McVeigh Execution Date Set

The Federal Bureau of Prisons Tuesday set May 16 execution date for Oklahoma City bomber Timothy McVeigh, convicted in the worst act of terrorism ever committed on U.S. soil.

The 32-year-old Gulf War veteran, who would be executed by lethal injection, has been notified of the decision.

McVeigh, who is on death row at a federal prison in Terre Haute, Ind., requested in December that a federal judge end his appeals and set an execution date. Last week, he let a deadline pass for pursuing any appeals, while reserving the right to seek clemency from the president.

McVeigh was convicted of murder and conspiracy in the April 19, 1995 bombing of the Alfred P. Murrah Federal Building that killed 168 people and wounded more than 500.

He lost two appeals, at the U.S. Supreme Court and the federal appeals court, but he has not exhausted all appeals. McVeigh has not publicly accepted any responsibility for the bombing.

On Dec. 11 of last year, McVeigh asked U.S. District Judge Richard Matsch to end his appeals and set an execution date within 120 days. He has the legal right to do so, even if his lawyers object.

Matsch agreed to McVeigh's request last month, giving him until Jan. 11 to change his mind. The deadline passed at 5 p.m.

McVeigh hasn't explained why he wants an execution date to be set.

In a February 2000 interview with 60 Minutes Correspondent Ed Bradley, McVeigh discussed his readiness for death.

"It's a little easier being on death row because you know how you're going to die," McVeigh said. "You can narrow down where you're going to die and you can pretty much narrow down the time."

McVeigh's father, retired Pendleton, N.Y., factory worker William McVeigh, has said that his son explained his decision to the family. He told The Buffalo News, "I guess his feeling is, he knows he's going to die — it might as well be sooner than later."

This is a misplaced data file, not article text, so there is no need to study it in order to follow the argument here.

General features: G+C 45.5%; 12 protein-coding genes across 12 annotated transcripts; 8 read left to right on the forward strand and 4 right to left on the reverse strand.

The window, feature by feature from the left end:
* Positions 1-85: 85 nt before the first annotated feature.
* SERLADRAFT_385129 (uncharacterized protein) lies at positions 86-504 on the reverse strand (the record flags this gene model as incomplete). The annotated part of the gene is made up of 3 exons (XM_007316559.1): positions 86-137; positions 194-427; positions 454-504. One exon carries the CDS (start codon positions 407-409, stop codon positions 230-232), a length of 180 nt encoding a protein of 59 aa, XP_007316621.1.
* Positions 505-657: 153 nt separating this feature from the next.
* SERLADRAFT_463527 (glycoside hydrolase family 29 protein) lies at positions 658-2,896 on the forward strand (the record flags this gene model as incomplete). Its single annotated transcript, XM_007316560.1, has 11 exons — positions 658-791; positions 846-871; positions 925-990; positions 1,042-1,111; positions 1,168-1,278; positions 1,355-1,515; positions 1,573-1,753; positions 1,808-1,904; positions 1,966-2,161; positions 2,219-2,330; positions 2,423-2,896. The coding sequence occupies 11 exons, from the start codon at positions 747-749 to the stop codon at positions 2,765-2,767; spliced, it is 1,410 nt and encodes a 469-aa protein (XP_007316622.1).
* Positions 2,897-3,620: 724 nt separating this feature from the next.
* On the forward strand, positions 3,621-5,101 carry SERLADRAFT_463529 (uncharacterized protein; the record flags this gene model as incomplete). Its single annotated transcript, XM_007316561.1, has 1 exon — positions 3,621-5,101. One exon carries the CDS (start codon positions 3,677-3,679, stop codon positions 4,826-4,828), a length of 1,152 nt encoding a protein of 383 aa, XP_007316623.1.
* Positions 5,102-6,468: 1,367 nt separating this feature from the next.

Others speculated McVeigh wants to become a martyr for anti-government causes, or wants to mock the U.S. government with his petition for clemency, knowing how long it has been since federal authorities put someone to death.

The federal government has not executed a prisoner in 37 years — March 15, 1963, when it executed Victor Feguer, for murder and kidnapping.

Convicted murderer and federal death row inmate Juan Raul Garza was to die in December, but President Clinton put off that execution for six months to allow a Justice Department study of racial disparities in death sentences.

It is not clear what, if any, bearing Mr. Clinton's actions in the Garza case would have upon McVeigh's fate.

McVeigh's attorney, Nathan Chambers, said McVeigh has made no decision on whether to seek clemency.

"I don't know yet," he said. "That's something Mr. McVeigh has under consideration."

He said McVeigh has 30 days to file a petition for clemency with the Jutice Department's Office of Pardon Attorney, which will make a recommendation to the president.

U.S. Bureau of Prisons spokesman Dan Dunne said officials initially delayed selecting an execution date until they could plan the event, including meeting the needs of the victims' relatives and survivors of the blast.

CBS News Correspondent Lee Frank reports the execution date is nearly one month after the anniversary of the bombing. Relatives of some of the 168 people killed have expressed concerns that McVeigh's desired death should not be too close to the anniversary.

Betty Robins, who was working in the building at the time of the bombing, said the execution date was fine with her.

"My feeling are as long as it is not the anniversary date, it will be fine," she said from the memorial at the bombing site, where she works as a volunteer. "Since the anniversary will be past almost a month it will be fine."

Prison officials started making plans Friday for the McVeigh's execution, including how to accommodate victims who may want to watch.

Under bureau guidelines, 10 seats in the Terre Haute execution chamber are reserved for news media representatives, eight for victims and other citizen witnesses, six for those selected by the inmate and eight chosen by the Justice Department.


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  • CBSNews.com staff CBSNews.com staff

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